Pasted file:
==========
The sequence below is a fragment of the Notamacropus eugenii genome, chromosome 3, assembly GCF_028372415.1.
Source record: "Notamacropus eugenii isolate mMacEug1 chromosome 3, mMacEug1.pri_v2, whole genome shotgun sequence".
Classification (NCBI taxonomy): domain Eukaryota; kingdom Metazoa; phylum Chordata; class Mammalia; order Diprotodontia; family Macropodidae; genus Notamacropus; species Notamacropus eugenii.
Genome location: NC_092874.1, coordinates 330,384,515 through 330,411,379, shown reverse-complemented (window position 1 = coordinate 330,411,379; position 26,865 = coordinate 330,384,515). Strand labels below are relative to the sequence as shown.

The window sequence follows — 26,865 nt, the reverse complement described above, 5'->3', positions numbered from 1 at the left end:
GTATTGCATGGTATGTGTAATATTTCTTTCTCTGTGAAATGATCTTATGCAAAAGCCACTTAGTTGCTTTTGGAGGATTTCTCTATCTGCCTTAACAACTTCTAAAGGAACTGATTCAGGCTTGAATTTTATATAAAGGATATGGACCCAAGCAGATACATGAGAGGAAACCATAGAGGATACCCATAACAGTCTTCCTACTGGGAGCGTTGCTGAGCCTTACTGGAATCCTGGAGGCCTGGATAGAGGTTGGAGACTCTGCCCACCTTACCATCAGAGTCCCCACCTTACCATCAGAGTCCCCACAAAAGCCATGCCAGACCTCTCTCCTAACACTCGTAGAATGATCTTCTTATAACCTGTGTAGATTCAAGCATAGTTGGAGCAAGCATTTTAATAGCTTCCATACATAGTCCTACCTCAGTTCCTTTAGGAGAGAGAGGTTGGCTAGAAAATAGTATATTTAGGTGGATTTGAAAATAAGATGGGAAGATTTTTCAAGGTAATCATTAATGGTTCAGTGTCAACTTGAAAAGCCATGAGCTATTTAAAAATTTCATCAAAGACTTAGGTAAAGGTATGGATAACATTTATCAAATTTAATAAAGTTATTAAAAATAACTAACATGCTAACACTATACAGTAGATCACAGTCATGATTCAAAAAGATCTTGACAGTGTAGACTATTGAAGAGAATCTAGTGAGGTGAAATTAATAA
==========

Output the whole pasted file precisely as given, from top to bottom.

The sequence below is a fragment of the Notamacropus eugenii genome, chromosome 3, assembly GCF_028372415.1.
Source record: "Notamacropus eugenii isolate mMacEug1 chromosome 3, mMacEug1.pri_v2, whole genome shotgun sequence".
Classification (NCBI taxonomy): domain Eukaryota; kingdom Metazoa; phylum Chordata; class Mammalia; order Diprotodontia; family Macropodidae; genus Notamacropus; species Notamacropus eugenii.
Genome location: NC_092874.1, coordinates 330,384,515 through 330,411,379, shown reverse-complemented (window position 1 = coordinate 330,411,379; position 26,865 = coordinate 330,384,515). Strand labels below are relative to the sequence as shown.

The window sequence follows — 26,865 nt, the reverse complement described above, 5'->3', positions numbered from 1 at the left end:
GTATTGCATGGTATGTGTAATATTTCTTTCTCTGTGAAATGATCTTATGCAAAAGCCACTTAGTTGCTTTTGGAGGATTTCTCTATCTGCCTTAACAACTTCTAAAGGAACTGATTCAGGCTTGAATTTTATATAAAGGATATGGACCCAAGCAGATACATGAGAGGAAACCATAGAGGATACCCATAACAGTCTTCCTACTGGGAGCGTTGCTGAGCCTTACTGGAATCCTGGAGGCCTGGATAGAGGTTGGAGACTCTGCCCACCTTACCATCAGAGTCCCCACCTTACCATCAGAGTCCCCACAAAAGCCATGCCAGACCTCTCTCCTAACACTCGTAGAATGATCTTCTTATAACCTGTGTAGATTCAAGCATAGTTGGAGCAAGCATTTTAATAGCTTCCATACATAGTCCTACCTCAGTTCCTTTAGGAGAGAGAGGTTGGCTAGAAAATAGTATATTTAGGTGGATTTGAAAATAAGATGGGAAGATTTTTCAAGGTAATCATTAATGGTTCAGTGTCAACTTGAAAAGCCATGAGCTATTTAAAAATTTCATCAAAGACTTAGGTAAAGGTATGGATAACATTTATCAAATTTAATAAAGTTATTAAAAATAACTAACATGCTAACACTATACAGTAGATCACAGTCATGATTCAAAAAGATCTTGACAGTGTAGACTATTGAAGAGAATCTAGTGAGGTGAAATTAATAA